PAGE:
Research and Objective Thinking
Gill Valentine: Social Geographies: Space and Society
In this book, Gill Valentine’s emphasis on space as it relates to all aspects and levels of human social interaction provides the readers in DMIN/lgp6 with yet another way to view, scrutinize and interpret the world we live in. In Sarah Pink’s, Doing Visual Ethnography, we learned to become more knowledgeable about our environment (space and society) by engaging in visual images to the point of finding meaning and understanding in our visual experiences.
Valentine has also offered us a refresher course in doing research that specifically supplements Kate Turabian’s, A Manual for Writers Of Research Papers, Theses, and Dissertations, and Richard Paul and Linda Elder’s, Critical Thinking: Concepts and Tools, which provides tips on analyzing and assessing research, and how to avoid egocentric and sociocentric thinking.
Valentine presents a geographer’s perspective of diverse human social relations and interactions as they are played out in various social geographies. The book covers a wide range of human relations, perceptions, and tensions in eight different categories of human activity and notes their significance in spatial structures and society. The author’s arguments are based on her own research and the work of other researchers and scholars on relevant subjects.
The section on institutions is of special interest to me because tentatively, my cross-cultural field research project will deal with institutionalized children in orphanages in a sub-Saharan African nation. Valentine admits that relatively speaking, geographers have not given much attention to institutions as social geographies and orphanages are not mentioned in the book. However, there are many correlations with institutions in the arenas that were discussed. The book articulates in concrete terms the nature of institutions that I have personally observed to be true regarding Christian based orphanages.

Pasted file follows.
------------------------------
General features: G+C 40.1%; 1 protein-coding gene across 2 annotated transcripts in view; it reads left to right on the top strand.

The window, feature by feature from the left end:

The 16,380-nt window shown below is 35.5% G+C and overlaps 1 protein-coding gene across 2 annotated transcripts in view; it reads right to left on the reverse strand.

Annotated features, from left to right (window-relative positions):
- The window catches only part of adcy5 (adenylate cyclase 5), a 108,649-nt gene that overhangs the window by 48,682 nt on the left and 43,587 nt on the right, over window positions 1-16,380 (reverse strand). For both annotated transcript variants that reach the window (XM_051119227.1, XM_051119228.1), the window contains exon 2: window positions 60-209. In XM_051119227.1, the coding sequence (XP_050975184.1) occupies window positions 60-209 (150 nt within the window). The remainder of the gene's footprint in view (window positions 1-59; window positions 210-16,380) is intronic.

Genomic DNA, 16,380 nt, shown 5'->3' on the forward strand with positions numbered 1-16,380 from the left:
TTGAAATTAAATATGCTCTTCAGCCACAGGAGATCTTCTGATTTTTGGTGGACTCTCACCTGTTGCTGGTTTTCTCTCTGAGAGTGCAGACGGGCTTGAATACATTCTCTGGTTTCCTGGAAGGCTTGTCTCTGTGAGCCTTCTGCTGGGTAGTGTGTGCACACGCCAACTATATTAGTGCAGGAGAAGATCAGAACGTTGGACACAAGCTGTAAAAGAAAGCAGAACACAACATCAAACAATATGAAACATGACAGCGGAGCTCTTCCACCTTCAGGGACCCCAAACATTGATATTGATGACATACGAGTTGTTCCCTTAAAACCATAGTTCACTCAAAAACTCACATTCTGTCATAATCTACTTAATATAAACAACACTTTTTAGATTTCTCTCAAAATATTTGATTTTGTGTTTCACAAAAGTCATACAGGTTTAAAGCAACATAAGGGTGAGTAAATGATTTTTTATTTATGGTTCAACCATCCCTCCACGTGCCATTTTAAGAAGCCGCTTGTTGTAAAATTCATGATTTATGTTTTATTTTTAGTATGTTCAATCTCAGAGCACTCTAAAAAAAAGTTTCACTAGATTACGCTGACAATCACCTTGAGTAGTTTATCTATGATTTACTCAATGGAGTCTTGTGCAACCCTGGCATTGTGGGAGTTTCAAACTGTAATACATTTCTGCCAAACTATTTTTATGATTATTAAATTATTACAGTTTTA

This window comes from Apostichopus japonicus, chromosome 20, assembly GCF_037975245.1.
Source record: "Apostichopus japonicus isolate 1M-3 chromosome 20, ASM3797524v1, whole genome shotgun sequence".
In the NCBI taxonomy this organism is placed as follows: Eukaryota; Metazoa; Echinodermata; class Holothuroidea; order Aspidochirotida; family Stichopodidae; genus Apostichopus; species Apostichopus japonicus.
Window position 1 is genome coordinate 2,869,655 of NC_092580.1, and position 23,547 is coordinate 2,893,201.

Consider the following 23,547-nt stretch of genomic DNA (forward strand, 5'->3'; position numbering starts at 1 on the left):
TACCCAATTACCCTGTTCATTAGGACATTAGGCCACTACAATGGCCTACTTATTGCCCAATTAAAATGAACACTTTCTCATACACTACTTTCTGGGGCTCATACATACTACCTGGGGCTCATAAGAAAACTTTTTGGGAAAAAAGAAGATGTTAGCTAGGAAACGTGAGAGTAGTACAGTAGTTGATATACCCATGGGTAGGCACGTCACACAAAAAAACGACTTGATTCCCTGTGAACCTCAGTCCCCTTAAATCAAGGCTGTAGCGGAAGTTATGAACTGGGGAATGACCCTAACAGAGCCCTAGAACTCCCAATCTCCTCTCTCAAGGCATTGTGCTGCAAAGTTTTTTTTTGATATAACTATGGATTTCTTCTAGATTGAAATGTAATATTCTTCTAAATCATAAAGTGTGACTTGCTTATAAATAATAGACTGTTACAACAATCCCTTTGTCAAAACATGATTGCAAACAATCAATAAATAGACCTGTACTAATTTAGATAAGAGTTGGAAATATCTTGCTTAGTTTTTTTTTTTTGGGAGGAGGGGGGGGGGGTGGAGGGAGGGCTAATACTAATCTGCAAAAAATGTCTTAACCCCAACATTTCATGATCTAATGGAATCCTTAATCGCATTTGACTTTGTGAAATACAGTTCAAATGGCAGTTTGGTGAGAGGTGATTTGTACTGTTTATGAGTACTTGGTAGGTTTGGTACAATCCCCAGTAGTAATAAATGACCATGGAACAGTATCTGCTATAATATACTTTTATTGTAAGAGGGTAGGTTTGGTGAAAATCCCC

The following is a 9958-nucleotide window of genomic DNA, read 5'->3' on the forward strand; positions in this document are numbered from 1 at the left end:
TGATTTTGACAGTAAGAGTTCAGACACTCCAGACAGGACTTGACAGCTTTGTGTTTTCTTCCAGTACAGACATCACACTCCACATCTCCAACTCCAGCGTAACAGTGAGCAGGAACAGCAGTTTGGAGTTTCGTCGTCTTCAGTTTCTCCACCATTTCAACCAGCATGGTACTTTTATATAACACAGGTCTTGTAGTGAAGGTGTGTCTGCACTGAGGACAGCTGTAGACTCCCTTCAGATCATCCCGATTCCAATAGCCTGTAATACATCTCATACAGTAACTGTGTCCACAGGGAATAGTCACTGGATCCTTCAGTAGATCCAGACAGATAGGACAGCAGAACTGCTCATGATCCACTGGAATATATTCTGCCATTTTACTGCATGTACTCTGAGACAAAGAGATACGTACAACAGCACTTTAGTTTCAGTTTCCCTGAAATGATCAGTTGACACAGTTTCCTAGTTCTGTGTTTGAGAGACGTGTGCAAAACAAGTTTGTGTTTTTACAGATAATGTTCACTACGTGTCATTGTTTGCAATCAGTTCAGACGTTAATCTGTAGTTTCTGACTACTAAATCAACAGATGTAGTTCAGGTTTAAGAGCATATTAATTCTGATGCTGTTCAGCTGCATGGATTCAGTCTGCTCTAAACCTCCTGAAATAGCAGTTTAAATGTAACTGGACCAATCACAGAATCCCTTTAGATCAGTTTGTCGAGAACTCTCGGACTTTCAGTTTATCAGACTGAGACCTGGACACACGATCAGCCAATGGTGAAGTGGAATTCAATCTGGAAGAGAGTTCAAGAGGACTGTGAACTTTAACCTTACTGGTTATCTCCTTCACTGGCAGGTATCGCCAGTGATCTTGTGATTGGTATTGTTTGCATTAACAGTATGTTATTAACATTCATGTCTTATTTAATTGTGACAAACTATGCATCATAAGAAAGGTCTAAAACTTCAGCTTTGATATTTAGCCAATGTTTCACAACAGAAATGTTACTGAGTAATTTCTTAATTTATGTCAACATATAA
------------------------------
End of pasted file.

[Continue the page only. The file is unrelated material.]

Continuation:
It is Valentine’s opinion that in lieu of the family home, institutions can provide minor children with the adult supervision, care, and protection they need. Institutions are regarded as spatial structures of power where the persons who have jurisdiction over these children also have the authority to set boundaries, control and determine spaces within which these children can interact. Thus, “Children are differentiated from adults in a deferential and hierarchical way.” 1
The general school experience that Valentine depicts for children would also apply to Christian orphanage school experiences. Valentine calls them, “spaces where children are acculturated into adult norms and expectations about what it means to be a good citizen. Children are expected to be compliant and obey authority.” 2 They are expected to exhibit good manners and etiquette, and respect cultural traditions. For this reason Valentine relates, “Educational institutions are a hotbed of moral geographies—of moral codes about how and where children ought to learn and behave.” 3
I hope to gain even more insights on the social geographies of institutions through research. It is my intention to explore possibilities for ministry in which I can participate in and perpetuate the discipleship and betterment of children in these social geographies. That is, to be instrumental in the development of these children into productive members of society who will exemplify the ways of Christ.
The section of the book on “The Body,” had the least interest for me. Especially, the topic of future bodies and all that it entails. I could not relate to that subject.
1. Gill Valentine, Social Geographies: Space and Society (London: Routledge 2013), 143.
2. Ibid. 144.
3. Ibid. 144.
Valentine, Gill. Social Geographies: Space and Society. London: Routledge, 2013.